Continuing our series looking back at the events of 80 years ago and the role of Surrey and Hampshire in accelerating the demise of the Nazi war machine, this week we recount one of the most daring air raids of the Second World War which took off from RAF Lasham on April 11, 1944.

By 1944 the destructive power of the deHaviliand Mosquito, the 'wooden wonder', as a low-level tactical strike aircraft had been fully realised - and 613 Squadron based at Lasham brought all of the Mosquito's advantages to bear, flying a succession of rapid hit-and-run missions over Europe.

These included night-time 'intrusion' sorties to harass Luftwaffe airmen on the ground, as well as plenty of daylight precision attacks such as that against the Dutch Central Population Registry building in early-April, 1944.

After the invasion of the Netherlands early in the war, the Kunstzaal Kleykamp Art Gallery was taken over by the German Abwehr and Sicherheitsdienst, the intelligence agency of the SS and the Nazi Party, and used to store duplicates of all issued identity cards. This allowed the Germans to investigate whether someone's identity card was a forgery, and consequently cost the lives of many resistance fighters and people in hiding.

In 1943, Dutch secret agent Pierre Louis d'Aulnis de Bourouill proposed to the Netherlands government in London that the archive be bombed by the RAF and on April 11, 1944, Major General Johan Willem van Oorschot ordered the mission to be carried out.

Just 12 hours after the order was given, six Mosquitos of Squadron 613 took off from RAF Lasham towards the Netherlands.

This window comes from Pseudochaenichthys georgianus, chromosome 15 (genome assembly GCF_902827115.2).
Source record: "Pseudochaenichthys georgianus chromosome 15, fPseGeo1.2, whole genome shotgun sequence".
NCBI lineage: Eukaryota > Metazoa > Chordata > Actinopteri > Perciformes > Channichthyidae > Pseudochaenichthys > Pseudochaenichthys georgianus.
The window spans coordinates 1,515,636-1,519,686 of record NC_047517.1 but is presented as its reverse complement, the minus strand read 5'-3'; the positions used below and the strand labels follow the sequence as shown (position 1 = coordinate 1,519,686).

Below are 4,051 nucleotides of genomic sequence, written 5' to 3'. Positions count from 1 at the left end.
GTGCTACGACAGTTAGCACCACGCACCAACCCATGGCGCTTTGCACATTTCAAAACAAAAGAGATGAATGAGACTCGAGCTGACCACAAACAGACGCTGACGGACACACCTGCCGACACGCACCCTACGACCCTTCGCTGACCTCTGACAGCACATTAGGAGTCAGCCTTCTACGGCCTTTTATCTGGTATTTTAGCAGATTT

Their approach was along the South Holland Islands, at a height of just 15 metres to stay under the German radar, with a bend around Gouda to avoid the anti-aircraft guns of Rotterdam. After that, the Mosquitoes reached The Hague and reduced their speed, flying at house-top level over the city.

The bombing took place during working hours, because then the steel filing cabinets of the Kleykamp would be open. In three waves, the planes did their job.

The first two fighter-bombers dropped their explosives to punch a hole in the roof and penetrate as deep as possible into the building. The next two planes dropped incendiaries filled with a mixture of oil and phosphorus. All bombs were time-delayed, to avoid the Mosquitos being consumed by the explosions.

The third and final attack by two aircraft was only partially successful. One of the planes suffered from a faulty mechanism, which prevented the bombs from being dropped. The pilot returned twice in vain for another attempt. He did, however, take a number of photos of the explosions.

The building was entirely destroyed, and the bombs that missed the target hit a German barracks immediately behind it. Sixty-two people were killed, including four Germans, and 23 seriously injured. A number of homes were also affected and 24 families ended up on the street.

Only at the end of the attack was any ‘flak’ sent up from the town, and all pilots returned to England unharmed. The raid was a mixed success. Just a quarter of the identity cards at the Kleykamp were destroyed in the ensuing fire and those that survived were quickly transferred elsewhere. Nevertheless, the archive was unusable, and the Kleykamp staff members who died took with them much of the knowledge about the archives. As a result, hundreds of people in hiding and resistance fighters could be helped to obtain safe false papers.

Less than two months after the raid, on the nights before and after D-Day, the Mosquitos of 613 Squadron carried out more daring low-level attacks on enemy supply lines and armoured positions in Normandy to assist the allied landing forces.

613 Squadron would later relocate to France, and Lasham airfield ceased to be an operational Royal Air Force station in 1948. It is today home to Britain’s largest gliding club.